Years ago I found this image of a 4th century AD Roman crossbow, taken from a bas-relief in France and reproduced in a 19th century text, Dictionnaire des antiquites grecques et romaines: Arcuballista, Manuballista (according to wikipedia). I was drawn to making it because it was such an odd little beast. Unlike later crossbows, there is no shoulder stock or stirrup. It appears to have a rolling nut and a groove for the bolt. (It also looks like the string passes inside the stock, but I'm going to assume that was artistic license on the part of the stone carver.)
I made the stock out of oak, then put the project aside for a few years because I didn't feel up to tackling the prod (bow). So unfortunately I do not have any photos of the early stages of construction, but it's pretty straightforward. I did the inner shaping first (just a simple slot for the trigger), then sandwiched the two halves together. I turned it on a lathe to create the handle, and that's about all it took to make the stock, as I recall.
I would like to mention at this point that I made the thing way too small. As such, this is a very, very low power crossbow. It is still fun for paper targets though. Don't worry, no GoPros were harmed in the making of this video.
Also please do note crossbows are dangerous weapons and may not be legal where you are.
Step 1: Roller Nut and Channel
In the photos you can see the channel for the cylindrical nut. After the stock had been shaped, I clamped it down to the drill press and cut out the channel with a 1 1/4" Forstner bit, the same diameter as the nut. I made the nut from oak dowel of the same diameter, then shaped it carefully with a bandsaw to make the prongs that hold the string. I also inserted a short length of all-thread through the nut from top to bottom to form the 'face' that the tickler (trigger) rests against.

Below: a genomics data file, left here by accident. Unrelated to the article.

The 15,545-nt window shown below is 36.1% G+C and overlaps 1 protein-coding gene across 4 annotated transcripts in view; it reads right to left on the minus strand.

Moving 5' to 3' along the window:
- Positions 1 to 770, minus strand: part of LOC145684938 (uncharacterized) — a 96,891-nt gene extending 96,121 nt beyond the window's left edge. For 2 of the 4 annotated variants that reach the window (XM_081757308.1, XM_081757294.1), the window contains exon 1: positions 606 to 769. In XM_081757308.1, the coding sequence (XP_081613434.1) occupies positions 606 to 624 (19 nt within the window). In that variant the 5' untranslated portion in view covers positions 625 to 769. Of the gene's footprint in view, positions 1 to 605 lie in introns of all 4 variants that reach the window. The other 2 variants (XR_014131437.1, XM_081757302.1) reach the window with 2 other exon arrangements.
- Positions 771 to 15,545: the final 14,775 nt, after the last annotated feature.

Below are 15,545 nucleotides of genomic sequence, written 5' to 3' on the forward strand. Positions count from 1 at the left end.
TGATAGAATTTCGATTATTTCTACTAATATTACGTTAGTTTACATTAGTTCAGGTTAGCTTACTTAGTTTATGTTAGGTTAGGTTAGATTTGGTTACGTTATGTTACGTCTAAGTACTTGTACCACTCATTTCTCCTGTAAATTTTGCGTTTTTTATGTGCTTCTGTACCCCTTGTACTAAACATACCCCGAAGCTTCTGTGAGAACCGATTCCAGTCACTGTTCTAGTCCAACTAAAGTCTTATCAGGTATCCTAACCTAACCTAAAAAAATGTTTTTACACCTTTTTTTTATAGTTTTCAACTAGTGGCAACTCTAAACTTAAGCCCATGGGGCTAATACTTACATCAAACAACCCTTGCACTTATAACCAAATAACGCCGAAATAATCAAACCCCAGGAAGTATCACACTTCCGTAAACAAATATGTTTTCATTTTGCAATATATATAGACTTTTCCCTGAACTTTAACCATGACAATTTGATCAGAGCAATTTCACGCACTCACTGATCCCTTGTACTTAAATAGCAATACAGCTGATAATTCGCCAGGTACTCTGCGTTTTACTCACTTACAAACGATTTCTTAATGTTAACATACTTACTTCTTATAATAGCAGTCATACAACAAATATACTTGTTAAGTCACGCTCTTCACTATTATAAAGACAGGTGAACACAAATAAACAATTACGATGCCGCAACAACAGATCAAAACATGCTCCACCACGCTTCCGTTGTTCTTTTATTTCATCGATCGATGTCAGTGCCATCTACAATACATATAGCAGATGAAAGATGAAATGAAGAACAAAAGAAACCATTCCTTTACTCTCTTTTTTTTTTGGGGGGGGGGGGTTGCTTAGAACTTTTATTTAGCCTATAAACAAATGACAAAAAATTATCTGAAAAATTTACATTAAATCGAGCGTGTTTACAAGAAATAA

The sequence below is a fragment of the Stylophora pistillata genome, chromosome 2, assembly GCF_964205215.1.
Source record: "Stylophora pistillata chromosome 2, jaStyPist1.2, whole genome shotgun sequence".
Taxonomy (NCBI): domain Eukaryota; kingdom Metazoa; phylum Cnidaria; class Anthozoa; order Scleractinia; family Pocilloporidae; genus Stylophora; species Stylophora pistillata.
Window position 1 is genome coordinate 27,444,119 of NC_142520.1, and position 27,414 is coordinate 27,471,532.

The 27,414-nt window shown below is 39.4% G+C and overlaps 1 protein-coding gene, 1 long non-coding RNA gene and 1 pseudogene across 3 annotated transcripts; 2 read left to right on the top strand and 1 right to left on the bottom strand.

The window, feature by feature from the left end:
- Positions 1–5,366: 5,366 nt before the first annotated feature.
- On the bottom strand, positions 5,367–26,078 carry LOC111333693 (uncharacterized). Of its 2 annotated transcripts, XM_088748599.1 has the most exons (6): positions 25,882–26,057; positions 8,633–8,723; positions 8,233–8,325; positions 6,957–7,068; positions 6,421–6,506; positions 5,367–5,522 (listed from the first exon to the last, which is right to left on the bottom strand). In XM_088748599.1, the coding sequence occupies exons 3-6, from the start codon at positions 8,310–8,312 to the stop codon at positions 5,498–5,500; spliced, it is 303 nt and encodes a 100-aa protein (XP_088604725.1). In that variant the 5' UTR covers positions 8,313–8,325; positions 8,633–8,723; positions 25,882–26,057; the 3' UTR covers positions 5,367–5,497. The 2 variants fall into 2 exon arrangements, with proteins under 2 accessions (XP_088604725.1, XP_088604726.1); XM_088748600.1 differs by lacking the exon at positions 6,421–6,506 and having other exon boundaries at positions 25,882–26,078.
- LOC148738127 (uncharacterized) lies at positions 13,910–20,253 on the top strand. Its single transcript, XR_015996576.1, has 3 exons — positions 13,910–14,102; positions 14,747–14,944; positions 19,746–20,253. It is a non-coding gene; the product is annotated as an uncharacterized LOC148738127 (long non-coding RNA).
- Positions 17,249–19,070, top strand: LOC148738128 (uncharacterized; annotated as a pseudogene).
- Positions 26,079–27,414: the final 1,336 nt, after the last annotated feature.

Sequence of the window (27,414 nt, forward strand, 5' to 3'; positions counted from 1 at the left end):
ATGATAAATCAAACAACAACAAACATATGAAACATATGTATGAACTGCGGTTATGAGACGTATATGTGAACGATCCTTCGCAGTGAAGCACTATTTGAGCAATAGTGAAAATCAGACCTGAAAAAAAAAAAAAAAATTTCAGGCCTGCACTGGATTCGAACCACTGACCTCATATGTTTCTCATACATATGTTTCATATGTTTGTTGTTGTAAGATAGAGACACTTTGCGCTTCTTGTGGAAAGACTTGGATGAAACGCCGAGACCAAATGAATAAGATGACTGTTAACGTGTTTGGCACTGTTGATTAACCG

Step 2: Tickler (Trigger) Mechanism
I placed a little section of spring in the slot below the roller nut channel to return the trigger mechanism.
The tickler was made out of 1/4" steel bar stock, done at a local welder's. Given the low power of the bow, brass would have been fine. You can see how the tickler is held in place with a nail that it pivots on. The idea is that the end of the tickler, held up by the spring, rests against the all-thread face of the nut, preventing it from rotating until the trigger is pulled.
You can also find a scalable vector graphic of this idea on wikipedia.
Step 3: Prod (Bow)
I was finally motivated to finish the crossbow when I learned you can make functional bows with some PVC plumbing pipe, a heat gun and a couple of clamps. PVC is easily flattened and shaped when hot. I will not go into detail here because there are already quite a few Instructables on the topic and lots of resources out there (and I am not an expert). I highly recommend Nick Tomihama's "Backyard Bowyer" books for anyone who wants to learn more.
The prod sits in a slot in the front of the stock, at a slight angle to prevent string friction. I bound it in place with polycord which I also used to make the string. It's not ideal because it is too stretchy but I just wanted to see if it worked.
It did! Thank you for reading.